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Saturday, March 22, 2014

Looking forward after Madiba's Departure: South Africa's Decision in 2014

Last December, Nelson Mandela, South Africa's great symbol of freedom and multiracial democracy, passed away to the Great Unknown at the age of 95. His death was mourned all over the world and appropriately so.

On the seventh of May this year, the Republic of South Africa will host its fourth general election since the abolition of apartheid and the election of Nelson Mandela in 1994.

South Africa is a parliamentary republic, headed by President Jacob Zuma of the African National Congress, the party Nelson Mandela ran under when he was overwhelmingly elected in 1994. South Africa has a bicameral legislature, with the upper house (the National Council of Provinces) representing provincial interests and the lower house (the National Assembly) representing the people directly. 

The National Assembly has 400 seats, and breaks down as follows: 

264 seats belong to the African National Congress. 

67 seats belong to the Democratic Alliance, the official opposition party to the ANC since 1999. 
30 seats belong to the Congress of the People. 
18 seats belong to the Inkatha Freedom Party. 
The 21 remaining seats belong to 9 different parties. 

Since 1994, the ANC has won every General Election, and still enjoys widespread popularity as it is the party that Nelson Mandela brought to power twenty years ago. Allegations of corruption, ineffectiveness, and nepotism, however, have hurt the party in the years following the euphoria that followed the end of apartheid. President Zuma has been heavily criticized for rape allegations, spending millions of rands on a private home, fathering multiple children with multiple women, and once making the claim that taking a shower after having unprotected sex would reduce the possibility of contracting AIDS. In what may be some cruelly ironic poetry, both rape and AIDS are huge problems in South Africa. 

It should be interesting to see how the death of Madiba, as he is called by his people, will affect the ANC and other parties in this upcoming election. Can the ANC mobilize and encourage its voters to  make a surge this election, or will Madiba's death represent one more move away from the glory of 1994 for the ANC? Recent developments and lingering problems seem to be pointing towards the latter, as public opinion polls have shown corruption has risen as a concern among the South African people. Even the ANC's allies, like the National Union of Metal Workers of South Africa (NUMSA) have slowly pulled back in their support. 

The second biggest party in South Africa, and the official opposition party, is the Democratic Alliance, often referred to as the DA. The Democratic Alliance is a broadly centrist party that is led by Helen Zille, the premier of the Western Cape province and former mayor of Cape Town. Most white South Africans vote for the Democratic Alliance, and the party traces its roots to the old anti-apartheid Progressive Federal Party and the more liberal wing of the now-defunct National Party. Their spokesperson is charismatic Mmusi Maimane, who is running to become premier of Gauteng, a populous province in the centre of South Africa where the cities of Johannesburg and Pretoria are. The party is very popular in the Western Cape, but its influence nationally is not as broad and it remains to be seen whether the DA can mobilize in newer places.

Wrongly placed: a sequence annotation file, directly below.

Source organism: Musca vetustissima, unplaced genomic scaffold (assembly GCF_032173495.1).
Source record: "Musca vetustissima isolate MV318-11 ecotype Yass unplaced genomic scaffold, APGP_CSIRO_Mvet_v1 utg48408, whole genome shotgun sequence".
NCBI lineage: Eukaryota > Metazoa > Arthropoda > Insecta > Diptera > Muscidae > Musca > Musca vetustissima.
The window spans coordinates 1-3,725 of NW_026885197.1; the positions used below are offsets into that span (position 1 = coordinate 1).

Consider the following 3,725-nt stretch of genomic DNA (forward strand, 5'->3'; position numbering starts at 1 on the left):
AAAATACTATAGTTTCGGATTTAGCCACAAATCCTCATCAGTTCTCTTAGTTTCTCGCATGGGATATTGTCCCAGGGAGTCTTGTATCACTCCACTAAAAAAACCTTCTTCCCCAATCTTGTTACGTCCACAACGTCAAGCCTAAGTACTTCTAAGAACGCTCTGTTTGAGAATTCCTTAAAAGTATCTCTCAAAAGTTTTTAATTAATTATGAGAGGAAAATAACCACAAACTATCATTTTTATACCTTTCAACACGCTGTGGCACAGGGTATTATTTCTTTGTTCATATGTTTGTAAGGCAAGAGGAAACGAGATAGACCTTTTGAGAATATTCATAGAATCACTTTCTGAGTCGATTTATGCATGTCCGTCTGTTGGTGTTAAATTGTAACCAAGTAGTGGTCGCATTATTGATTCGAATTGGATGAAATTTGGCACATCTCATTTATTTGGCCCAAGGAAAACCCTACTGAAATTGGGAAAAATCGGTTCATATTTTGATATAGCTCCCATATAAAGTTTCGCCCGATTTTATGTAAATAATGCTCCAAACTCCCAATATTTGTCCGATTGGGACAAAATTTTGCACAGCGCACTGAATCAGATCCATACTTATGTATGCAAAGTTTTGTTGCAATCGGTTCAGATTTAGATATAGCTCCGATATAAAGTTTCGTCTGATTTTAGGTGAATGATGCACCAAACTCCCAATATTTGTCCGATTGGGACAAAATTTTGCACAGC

The Congress of the People was formed by former members of the ANC in 2008 as a reaction to the ANC's corruption. COPE is a party that r
eminds me of the early Whig party in the United States-Democrats that broke away from the party because they disliked Andrew Jackson. The party did not last long after Jackson left office. Their performance in May depends largely on how much they can distance themselves from the ANC on policy and effectiveness, and being a relatively new party will make this difficult. 

 The IFP draws most of its support from regional interests rather than national interests. It's led by Mangosuthu Buthelezi and in 2009, had its worst performance since 1994, losing control over the one province that it enjoys substantial support in. (KwaZulu-Natal) However, Durban is a rapidly growing city and South Africans in the region may be drawn to support the IFP because of good economic fortune. 

Dark Horse: The Economic Freedom Fighters

The EFF is the newest party to launch a national campaign in South Africa's General Election. They are  led by Julius Malema, an expelled ANC member and his allies. Malema controls a far-left party, similar in vision to the ANC, but he's been convicted of hate speech twice and has corruption allegations around him, including tax evasion. He's frequently mocked in the mainstream media, and accused of being a radical. Some believe that he could act as a populist alternative to poor black South Africans, but his political prowess is largely unproven. 

Despite their shortcomings, the ANC will likely stay in power since they are able to reach high levels of voters throughout South Africa. The DA is very popular in the western part of the country, but lags far behind in the eastern part of the country, even taking a back seat to the IFP in and around Durban. Mmusi Maimane is certainly polished and will be a force to be reckoned with in the Premier (Governor) election in the province of Gauteng, but it's still yet to be seen if the DA can translate that into widespread support among black South Africans across the country. It's also not clear which party will be able to gain the support of the "born-free" generation of South Africans-those born after Apartheid was abolished are now old enough to vote. 

For some great South African political humor (and a very solid impersonation of Madiba) check out this Trevor Noah bit.

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